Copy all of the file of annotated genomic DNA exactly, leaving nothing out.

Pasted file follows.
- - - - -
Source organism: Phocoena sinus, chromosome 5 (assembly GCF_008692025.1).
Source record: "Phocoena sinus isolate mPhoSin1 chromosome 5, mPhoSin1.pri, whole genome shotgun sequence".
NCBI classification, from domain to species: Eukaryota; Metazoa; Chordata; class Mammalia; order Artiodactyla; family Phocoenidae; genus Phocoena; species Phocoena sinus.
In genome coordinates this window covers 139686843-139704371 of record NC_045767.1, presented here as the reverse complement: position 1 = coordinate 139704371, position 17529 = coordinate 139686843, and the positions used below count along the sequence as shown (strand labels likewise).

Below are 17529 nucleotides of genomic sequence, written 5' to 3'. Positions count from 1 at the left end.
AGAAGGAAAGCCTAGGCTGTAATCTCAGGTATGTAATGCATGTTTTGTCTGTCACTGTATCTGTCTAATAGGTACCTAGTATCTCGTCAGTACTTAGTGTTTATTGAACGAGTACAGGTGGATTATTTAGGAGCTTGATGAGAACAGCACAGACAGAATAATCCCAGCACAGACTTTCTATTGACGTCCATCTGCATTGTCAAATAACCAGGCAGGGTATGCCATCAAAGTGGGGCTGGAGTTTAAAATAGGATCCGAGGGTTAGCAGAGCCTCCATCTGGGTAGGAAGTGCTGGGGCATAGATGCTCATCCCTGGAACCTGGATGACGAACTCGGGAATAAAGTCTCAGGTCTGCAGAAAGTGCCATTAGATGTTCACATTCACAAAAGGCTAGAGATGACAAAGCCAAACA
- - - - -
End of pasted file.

Source organism: Phocoena sinus, chromosome 5 (assembly GCF_008692025.1).
Source record: "Phocoena sinus isolate mPhoSin1 chromosome 5, mPhoSin1.pri, whole genome shotgun sequence".
NCBI classification, from domain to species: Eukaryota; Metazoa; Chordata; class Mammalia; order Artiodactyla; family Phocoenidae; genus Phocoena; species Phocoena sinus.
In genome coordinates this window covers 139686843-139704371 of record NC_045767.1, presented here as the reverse complement: position 1 = coordinate 139704371, position 17529 = coordinate 139686843, and the positions used below count along the sequence as shown (strand labels likewise).

Below are 17529 nucleotides of genomic sequence, written 5' to 3'. Positions count from 1 at the left end.
AGAAGGAAAGCCTAGGCTGTAATCTCAGGTATGTAATGCATGTTTTGTCTGTCACTGTATCTGTCTAATAGGTACCTAGTATCTCGTCAGTACTTAGTGTTTATTGAACGAGTACAGGTGGATTATTTAGGAGCTTGATGAGAACAGCACAGACAGAATAATCCCAGCACAGACTTTCTATTGACGTCCATCTGCATTGTCAAATAACCAGGCAGGGTATGCCATCAAAGTGGGGCTGGAGTTTAAAATAGGATCCGAGGGTTAGCAGAGCCTCCATCTGGGTAGGAAGTGCTGGGGCATAGATGCTCATCCCTGGAACCTGGATGACGAACTCGGGAATAAAGTCTCAGGTCTGCAGAAAGTGCCATTAGATGTTCACATTCACAAAAGGCTAGAGATGACAAAGCCAAACA